California Desert


Joshua Tree National Park

Where Two Deserts Meet

Two distinct desert ecosystems, the Mojave Desert and the Colorado Desert, come together in Joshua Tree National Park.

By Connie Young

After my first stop of my Palm Desert Vacation, the second destination was to visit Joshua Tree National Park. If you live in southern California you've no doubt heard of this desert preserve. I've wanted to go there for years. My dad took his Boy Scout troop camping there year after year. I guessed there had to be something worthwhile to see and because California had plentiful rain this Spring, maybe we'd even spot desert flowers.

Indian Avenue out of Palm Springs takes you right into Highway 62 (Twentynine Palms Highway) leading straight to the North Entrance Station of Joshua Tree National Park. There is an entrance fee of $15 per vehicle, good for seven consecutive days. Visitors can purchase various national park passes good for Joshua Tree and other parks in the U.S.

Joshua Tree dates back to its designation as a National Monument in 1936. Since, the area was designated a Biosphere Reserve in 1984 and a National Park in 1994, encompassing 794,000 acres. The park's website can be accessed at Its namesake, Joshua tree, is an odd looking twisted, spiky tree with bursts of tough leaves sprouting from bulbous branch ends. In the Spring, white flowers emerge while temperatures are still quite comfortable. The tallest tree in the park is 40 feet high and estimated to be about 300 years old.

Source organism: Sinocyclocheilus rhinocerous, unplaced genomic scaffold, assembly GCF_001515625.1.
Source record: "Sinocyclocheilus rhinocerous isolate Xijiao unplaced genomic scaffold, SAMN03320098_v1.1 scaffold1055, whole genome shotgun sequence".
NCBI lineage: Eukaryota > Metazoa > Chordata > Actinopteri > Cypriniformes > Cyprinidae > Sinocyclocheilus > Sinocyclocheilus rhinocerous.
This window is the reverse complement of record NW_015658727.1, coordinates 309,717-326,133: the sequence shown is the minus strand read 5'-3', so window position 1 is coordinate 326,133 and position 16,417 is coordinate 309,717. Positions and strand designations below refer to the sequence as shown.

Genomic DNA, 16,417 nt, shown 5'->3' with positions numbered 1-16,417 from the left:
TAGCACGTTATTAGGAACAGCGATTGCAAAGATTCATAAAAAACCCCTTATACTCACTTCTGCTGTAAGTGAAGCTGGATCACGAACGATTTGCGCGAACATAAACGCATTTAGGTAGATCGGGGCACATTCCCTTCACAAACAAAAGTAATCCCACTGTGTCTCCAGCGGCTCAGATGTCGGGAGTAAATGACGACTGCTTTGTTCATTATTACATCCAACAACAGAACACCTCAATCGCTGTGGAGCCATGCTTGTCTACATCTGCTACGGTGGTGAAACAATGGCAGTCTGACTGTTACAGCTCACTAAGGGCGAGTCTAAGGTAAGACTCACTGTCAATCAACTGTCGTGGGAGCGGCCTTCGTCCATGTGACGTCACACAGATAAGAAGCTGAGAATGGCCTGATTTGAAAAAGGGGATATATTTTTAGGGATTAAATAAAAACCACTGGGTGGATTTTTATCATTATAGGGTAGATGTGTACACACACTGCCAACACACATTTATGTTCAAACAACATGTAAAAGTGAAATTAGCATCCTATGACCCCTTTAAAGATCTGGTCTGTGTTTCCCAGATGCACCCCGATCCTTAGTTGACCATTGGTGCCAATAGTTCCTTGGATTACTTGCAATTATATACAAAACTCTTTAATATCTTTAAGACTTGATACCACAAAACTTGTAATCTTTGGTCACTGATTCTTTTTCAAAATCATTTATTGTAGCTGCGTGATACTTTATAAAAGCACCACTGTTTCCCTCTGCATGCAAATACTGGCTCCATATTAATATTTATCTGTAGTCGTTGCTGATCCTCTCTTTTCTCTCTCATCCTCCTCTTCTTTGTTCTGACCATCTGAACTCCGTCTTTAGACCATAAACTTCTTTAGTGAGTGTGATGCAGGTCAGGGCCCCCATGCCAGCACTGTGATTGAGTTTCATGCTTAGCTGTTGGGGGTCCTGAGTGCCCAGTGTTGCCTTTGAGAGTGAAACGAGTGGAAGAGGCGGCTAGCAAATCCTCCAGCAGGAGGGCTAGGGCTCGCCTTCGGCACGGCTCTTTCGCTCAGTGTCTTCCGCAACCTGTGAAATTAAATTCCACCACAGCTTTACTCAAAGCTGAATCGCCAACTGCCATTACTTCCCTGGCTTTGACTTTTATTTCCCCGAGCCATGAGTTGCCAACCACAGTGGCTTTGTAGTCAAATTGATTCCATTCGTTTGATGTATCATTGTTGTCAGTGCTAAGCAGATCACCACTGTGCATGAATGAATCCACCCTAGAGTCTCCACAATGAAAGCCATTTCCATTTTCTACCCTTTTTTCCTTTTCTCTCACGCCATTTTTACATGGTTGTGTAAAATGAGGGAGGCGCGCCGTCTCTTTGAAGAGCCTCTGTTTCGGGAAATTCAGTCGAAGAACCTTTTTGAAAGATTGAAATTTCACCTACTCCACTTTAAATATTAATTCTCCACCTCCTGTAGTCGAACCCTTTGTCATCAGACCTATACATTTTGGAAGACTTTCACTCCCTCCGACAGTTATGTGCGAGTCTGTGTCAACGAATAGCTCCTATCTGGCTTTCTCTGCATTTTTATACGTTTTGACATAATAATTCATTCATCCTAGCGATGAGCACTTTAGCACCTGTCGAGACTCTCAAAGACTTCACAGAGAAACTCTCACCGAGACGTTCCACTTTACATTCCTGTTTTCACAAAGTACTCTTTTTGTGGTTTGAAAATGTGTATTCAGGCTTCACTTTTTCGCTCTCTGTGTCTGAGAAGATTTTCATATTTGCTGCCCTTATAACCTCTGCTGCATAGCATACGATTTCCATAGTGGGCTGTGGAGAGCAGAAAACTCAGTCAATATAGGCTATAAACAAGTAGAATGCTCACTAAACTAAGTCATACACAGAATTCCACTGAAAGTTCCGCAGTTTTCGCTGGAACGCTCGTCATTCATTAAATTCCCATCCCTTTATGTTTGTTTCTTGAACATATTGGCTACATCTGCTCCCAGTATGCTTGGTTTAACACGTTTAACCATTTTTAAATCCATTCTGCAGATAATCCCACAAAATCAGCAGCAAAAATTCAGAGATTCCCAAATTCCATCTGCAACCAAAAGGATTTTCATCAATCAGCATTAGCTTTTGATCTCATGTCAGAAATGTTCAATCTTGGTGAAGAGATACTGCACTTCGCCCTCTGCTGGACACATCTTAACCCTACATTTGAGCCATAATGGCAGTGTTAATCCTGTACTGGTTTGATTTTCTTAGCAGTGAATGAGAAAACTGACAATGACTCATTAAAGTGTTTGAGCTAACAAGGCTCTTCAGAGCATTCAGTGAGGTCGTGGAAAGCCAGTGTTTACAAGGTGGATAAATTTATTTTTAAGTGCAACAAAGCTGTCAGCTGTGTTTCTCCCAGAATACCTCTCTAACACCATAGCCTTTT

Once inside, it's a whole new world of diverse landscape, nature trails and hiking trails of varying distances for all fitness levels (even wheelchair accessible), rock piles to climb or just photograph, picnic areas tucked among the picturesque boulders and Joshuas. Wildlife spotting includes bighorn sheep, mountain lions (glad we didn't see any), desert tortoises and mule deer and birds such as quail, great horned owls, jays and road runners (sorry we didn't see any of these comical runners). It's simply endless scenery of desert landscape and bony hills.

Parking is plentiful and clean restrooms add to its total enjoyment. There are 17 campgrounds and I only wish we had planned to rough it with an overnight because Ranger programs offer evening campground talks and star parties. I can only imagine the show of stars each night judging by the pristine blue sky overhead during our day visit.

The main road slices through the park top to bottom, exiting on Interstate 10 just pass the Cottonwood Visitors Center. Numerous observation points, turn-outs and parking lots enabled everyone to stop and inhale this beautiful place. One day is not enough to enjoy Joshua Tree's spectacular desert treasure. Without hesitation, we'll be back for sure.

Connie Young
Photos: Debbie Stock

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